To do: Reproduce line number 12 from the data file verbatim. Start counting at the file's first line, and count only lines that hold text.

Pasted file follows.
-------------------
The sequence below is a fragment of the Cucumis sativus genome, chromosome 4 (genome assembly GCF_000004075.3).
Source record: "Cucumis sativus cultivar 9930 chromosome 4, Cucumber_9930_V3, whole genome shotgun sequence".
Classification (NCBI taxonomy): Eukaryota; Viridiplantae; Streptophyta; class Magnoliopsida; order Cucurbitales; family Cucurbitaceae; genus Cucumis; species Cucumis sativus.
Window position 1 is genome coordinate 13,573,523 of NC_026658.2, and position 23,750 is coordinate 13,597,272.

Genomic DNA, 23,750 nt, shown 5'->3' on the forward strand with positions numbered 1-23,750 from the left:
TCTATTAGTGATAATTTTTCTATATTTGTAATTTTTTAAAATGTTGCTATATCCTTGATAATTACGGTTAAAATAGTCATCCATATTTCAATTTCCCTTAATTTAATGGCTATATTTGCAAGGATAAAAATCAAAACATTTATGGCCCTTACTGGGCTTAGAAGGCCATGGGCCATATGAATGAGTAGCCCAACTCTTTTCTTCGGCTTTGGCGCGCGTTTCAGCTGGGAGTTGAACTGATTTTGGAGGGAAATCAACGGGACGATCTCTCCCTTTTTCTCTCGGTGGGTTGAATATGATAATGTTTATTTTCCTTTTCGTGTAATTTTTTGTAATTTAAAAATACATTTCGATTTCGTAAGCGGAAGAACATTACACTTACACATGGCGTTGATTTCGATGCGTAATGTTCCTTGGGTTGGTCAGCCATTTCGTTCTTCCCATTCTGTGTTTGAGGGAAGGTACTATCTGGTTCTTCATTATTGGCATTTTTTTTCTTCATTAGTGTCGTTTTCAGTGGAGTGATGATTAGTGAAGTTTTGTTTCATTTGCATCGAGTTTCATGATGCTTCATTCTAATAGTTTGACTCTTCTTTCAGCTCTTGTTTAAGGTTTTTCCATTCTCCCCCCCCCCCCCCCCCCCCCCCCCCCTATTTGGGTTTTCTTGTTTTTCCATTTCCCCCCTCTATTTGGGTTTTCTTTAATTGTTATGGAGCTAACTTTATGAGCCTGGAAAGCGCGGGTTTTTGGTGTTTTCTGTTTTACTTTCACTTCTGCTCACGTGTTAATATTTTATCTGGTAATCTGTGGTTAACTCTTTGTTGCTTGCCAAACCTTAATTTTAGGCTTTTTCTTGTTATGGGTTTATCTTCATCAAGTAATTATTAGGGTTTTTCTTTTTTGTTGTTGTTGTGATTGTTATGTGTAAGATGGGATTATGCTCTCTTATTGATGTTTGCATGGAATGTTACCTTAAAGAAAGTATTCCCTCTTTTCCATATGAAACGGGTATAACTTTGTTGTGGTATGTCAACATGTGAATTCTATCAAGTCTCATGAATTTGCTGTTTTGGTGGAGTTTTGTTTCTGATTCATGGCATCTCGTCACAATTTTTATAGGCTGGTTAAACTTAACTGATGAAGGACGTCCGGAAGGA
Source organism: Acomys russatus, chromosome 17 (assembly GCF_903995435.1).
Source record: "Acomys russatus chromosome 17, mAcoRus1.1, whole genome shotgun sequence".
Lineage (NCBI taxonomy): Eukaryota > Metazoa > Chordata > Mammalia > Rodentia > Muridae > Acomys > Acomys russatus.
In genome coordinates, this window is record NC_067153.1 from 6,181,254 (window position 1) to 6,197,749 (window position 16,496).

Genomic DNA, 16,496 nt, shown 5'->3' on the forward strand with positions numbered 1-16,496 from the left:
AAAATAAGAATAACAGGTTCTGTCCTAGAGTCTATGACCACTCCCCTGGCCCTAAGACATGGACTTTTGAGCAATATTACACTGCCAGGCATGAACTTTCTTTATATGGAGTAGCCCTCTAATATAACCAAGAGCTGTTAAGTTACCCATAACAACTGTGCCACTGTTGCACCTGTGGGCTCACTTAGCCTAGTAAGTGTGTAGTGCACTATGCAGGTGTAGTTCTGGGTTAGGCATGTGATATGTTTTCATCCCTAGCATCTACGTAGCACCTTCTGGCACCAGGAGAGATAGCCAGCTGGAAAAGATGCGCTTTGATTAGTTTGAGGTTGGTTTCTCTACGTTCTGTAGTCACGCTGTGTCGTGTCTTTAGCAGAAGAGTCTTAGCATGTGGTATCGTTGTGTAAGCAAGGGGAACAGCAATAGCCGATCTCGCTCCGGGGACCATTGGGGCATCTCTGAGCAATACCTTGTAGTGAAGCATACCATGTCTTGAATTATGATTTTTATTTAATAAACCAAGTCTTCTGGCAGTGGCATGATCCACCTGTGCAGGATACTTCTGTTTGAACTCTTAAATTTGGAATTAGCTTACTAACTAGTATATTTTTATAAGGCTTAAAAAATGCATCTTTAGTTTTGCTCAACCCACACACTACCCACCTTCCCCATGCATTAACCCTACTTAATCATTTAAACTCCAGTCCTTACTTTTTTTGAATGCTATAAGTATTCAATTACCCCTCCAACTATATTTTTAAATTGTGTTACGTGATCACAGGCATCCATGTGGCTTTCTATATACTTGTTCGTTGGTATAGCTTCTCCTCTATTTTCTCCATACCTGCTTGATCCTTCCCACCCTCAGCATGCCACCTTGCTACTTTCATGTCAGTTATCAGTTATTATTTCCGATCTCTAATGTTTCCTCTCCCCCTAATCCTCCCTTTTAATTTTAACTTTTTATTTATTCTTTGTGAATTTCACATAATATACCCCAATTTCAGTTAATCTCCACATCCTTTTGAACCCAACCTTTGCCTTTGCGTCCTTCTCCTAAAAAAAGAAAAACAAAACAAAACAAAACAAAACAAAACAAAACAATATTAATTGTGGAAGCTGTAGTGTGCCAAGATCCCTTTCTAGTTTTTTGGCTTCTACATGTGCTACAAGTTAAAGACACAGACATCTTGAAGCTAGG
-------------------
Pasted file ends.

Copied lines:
AAAATAAGAATAACAGGTTCTGTCCTAGAGTCTATGACCACTCCCCTGGCCCTAAGACATGGACTTTTGAGCAATATTACACTGCCAGGCATGAACTTTCTTTATATGGAGTAGCCCTCTAATATAACCAAGAGCTGTTAAGTTACCCATAACAACTGTGCCACTGTTGCACCTGTGGGCTCACTTAGCCTAGTAAGTGTGTAGTGCACTATGCAGGTGTAGTTCTGGGTTAGGCATGTGATATGTTTTCATCCCTAGCATCTACGTAGCACCTTCTGGCACCAGGAGAGATAGCCAGCTGGAAAAGATGCGCTTTGATTAGTTTGAGGTTGGTTTCTCTACGTTCTGTAGTCACGCTGTGTCGTGTCTTTAGCAGAAGAGTCTTAGCATGTGGTATCGTTGTGTAAGCAAGGGGAACAGCAATAGCCGATCTCGCTCCGGGGACCATTGGGGCATCTCTGAGCAATACCTTGTAGTGAAGCATACCATGTCTTGAATTATGATTTTTATTTAATAAACCAAGTCTTCTGGCAGTGGCATGATCCACCTGTGCAGGATACTTCTGTTTGAACTCTTAAATTTGGAATTAGCTTACTAACTAGTATATTTTTATAAGGCTTAAAAAATGCATCTTTAGTTTTGCTCAACCCACACACTACCCACCTTCCCCATGCATTAACCCTACTTAATCATTTAAACTCCAGTCCTTACTTTTTTTGAATGCTATAAGTATTCAATTACCCCTCCAACTATATTTTTAAATTGTGTTACGTGATCACAGGCATCCATGTGGCTTTCTATATACTTGTTCGTTGGTATAGCTTCTCCTCTATTTTCTCCATACCTGCTTGATCCTTCCCACCCTCAGCATGCCACCTTGCTACTTTCATGTCAGTTATCAGTTATTATTTCCGATCTCTAATGTTTCCTCTCCCCCTAATCCTCCCTTTTAATTTTAACTTTTTATTTATTCTTTGTGAATTTCACATAATATACCCCAATTTCAGTTAATCTCCACATCCTTTTGAACCCAACCTTTGCCTTTGCGTCCTTCTCCTAAAAAAAGAAAAACAAAACAAAACAAAACAAAACAAAACAAAACAATATTAATTGTGGAAGCTGTAGTGTGCCAAGATCCCTTTCTAGTTTTTTGGCTTCTACATGTGCTACAAGTTAAAGACACAGACATCTTGAAGCTAGG